Why employers shouldn’t expect any new immigration options from a Canada-style trade deal.
This year is the 100 year anniversary of (some) women achieving the right to vote and all women being entitled to stand for Parliament. This blog is a celebration of some of the achievements of women since then, and some suggestions as to how we should #PressforProgress this year.
The starting place for celebrating women’s achievements is undoubtedly with the Suffragettes; who kick-started a movement of fighting for equality. Emmeline Pankhurst and her Suffragette allies founding the Women’s Social and Political Union (WSPU) in 1903; WSPU member Emily Wilding Davison (who creatively hid in a broom cupboard in the House of Commons on the night of the 1911 census so she could record her address as the House of Commons) dying after attempting to pin a WSPU rosette on the King’s horse at the Epsom derby; the women who shouted, fought, kicked and screamed as they were arrested, and who then starved themselves and endured force-feeding whilst incarcerated so that society took note of just how desperately women wanted the right to vote.
It was not until 1928 that universal suffrage was granted pursuant to the Representation of the People (Equal Franchise) Act 1928. Without these commendable women who persisted in fighting for this right we would not be lucky enough to be able to cast our ballots in elections today.
Although Constance Markievicz was the first female MP elected to the House of Commons, it was Nancy Astor who was the first female MP to take her seat. She sat in the House from 1919 to 1945 and it was she who was responsible for the first Private Members’ Bill ever passed by a woman, which introduced the principle that alcohol cannot be sold to anyone under the age of 18.
A cause for celebration is the slight decrease in the gender pay gap. This is currently a ubiquitous topic given the recent stories about the BBC and Tesco. On average, women receive 86p for every £1.00 that their male counterparts make in similar roles and with similar experience. The existence of the gender pay gap is marked by Equal Pay Day, which is the symbolic day in the year when women effectively stop earning compared to men. This was 4 November in 2014, 9 November in 2015 and 2016 but happily has slightly increased by one day to 10 November in 2016 and 2017; which suggests that there is gradual change taking place.
In May 2017, women in Saudi Arabia were allowed to obtain government services such as education and healthcare without permission from a male guardian. A few months later, in September, women were granted the right to obtain a driving licence. This is a major win for women’s right activists and a big change for women in Saudi Arabia, although the country still abides by a strict guardianship system which sees women having to seek permission from their male guardian for any major activity.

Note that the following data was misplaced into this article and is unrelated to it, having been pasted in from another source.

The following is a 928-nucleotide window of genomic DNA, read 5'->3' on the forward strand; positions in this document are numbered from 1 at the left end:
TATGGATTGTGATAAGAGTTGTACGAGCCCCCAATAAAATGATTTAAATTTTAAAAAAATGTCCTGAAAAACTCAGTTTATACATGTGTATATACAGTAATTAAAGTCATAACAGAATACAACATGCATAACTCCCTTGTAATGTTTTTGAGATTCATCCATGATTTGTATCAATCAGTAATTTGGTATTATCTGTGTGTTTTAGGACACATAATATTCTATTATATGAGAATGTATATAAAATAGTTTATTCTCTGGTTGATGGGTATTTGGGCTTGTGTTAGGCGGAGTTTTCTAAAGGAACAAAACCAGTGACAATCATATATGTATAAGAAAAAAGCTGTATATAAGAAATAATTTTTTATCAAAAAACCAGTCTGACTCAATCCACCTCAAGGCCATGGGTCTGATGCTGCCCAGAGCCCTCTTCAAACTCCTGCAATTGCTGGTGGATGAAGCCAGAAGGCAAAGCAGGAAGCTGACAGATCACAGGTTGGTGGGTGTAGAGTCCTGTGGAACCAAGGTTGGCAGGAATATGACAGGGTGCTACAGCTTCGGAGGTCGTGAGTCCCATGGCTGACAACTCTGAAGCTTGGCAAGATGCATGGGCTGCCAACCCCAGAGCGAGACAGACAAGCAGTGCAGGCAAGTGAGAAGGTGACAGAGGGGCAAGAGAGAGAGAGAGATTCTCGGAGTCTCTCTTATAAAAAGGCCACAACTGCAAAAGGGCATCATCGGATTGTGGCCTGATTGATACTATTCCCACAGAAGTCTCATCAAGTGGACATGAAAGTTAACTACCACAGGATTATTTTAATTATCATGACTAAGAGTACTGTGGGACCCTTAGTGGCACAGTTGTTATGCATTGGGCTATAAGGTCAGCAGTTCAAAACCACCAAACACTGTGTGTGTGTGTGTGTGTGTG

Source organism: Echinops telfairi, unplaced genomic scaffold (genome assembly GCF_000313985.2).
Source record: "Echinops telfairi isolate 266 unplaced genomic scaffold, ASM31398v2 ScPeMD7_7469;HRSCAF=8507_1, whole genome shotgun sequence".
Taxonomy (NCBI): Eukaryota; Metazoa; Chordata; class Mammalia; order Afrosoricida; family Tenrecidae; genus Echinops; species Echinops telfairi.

In September 2017, career progression was finally a reality for Svetlana Medvedeva who became a ship’s captain in Russia after a five-year legal battle. She had previously been denied the role which was on a 1974 Soviet list of 456 professions that were banned for women. Unfortunately little has changed for the female workforce in Russia since this landmark ruling as they are still forbidden from undertaking a wide variety of jobs, but we should not let this overshadow this achievement and should instead focus on what can be done with such determination.
In the UK, women’s rights and achievements are being celebrated throughout 2018 following Sadiq Khan, Mayor of London, designating it as the year to celebrate 100 years of milestones for women as part of the #BehindEveryGreatCity campaign. For example, on 6 February 2018, 59 life-sized images of central figures of the suffrage movement were unveiled in Trafalgar Square for one day only. Sadiq Khan on his Instagram account will also tell the admirable story of one woman each week. This is a great way to celebrate the achievements of women and draw attention to how much progress we have made in the last century. This is what we need; a push to remember rather than forget how far we have come and how much more there is that we can achieve.
Despite the fantastic progress that has been made in just the last century, there is undoubtedly still quite a long way to go to achieve global gender parity. Let’s therefore all adopt Emmeline Pankhurst’s motto of “Deeds not words” and actively continue to #PressforProgress. Let’s not be disheartened by what is left to achieve and instead let’s follow in the footsteps of all of the amazing women who helped us to be where we are today. So please continue to:
IWD is an opportunity to build on the progress that has been made towards gender parity and to celebrate the achievements of women on a global scale. This year, #PressforProgress.
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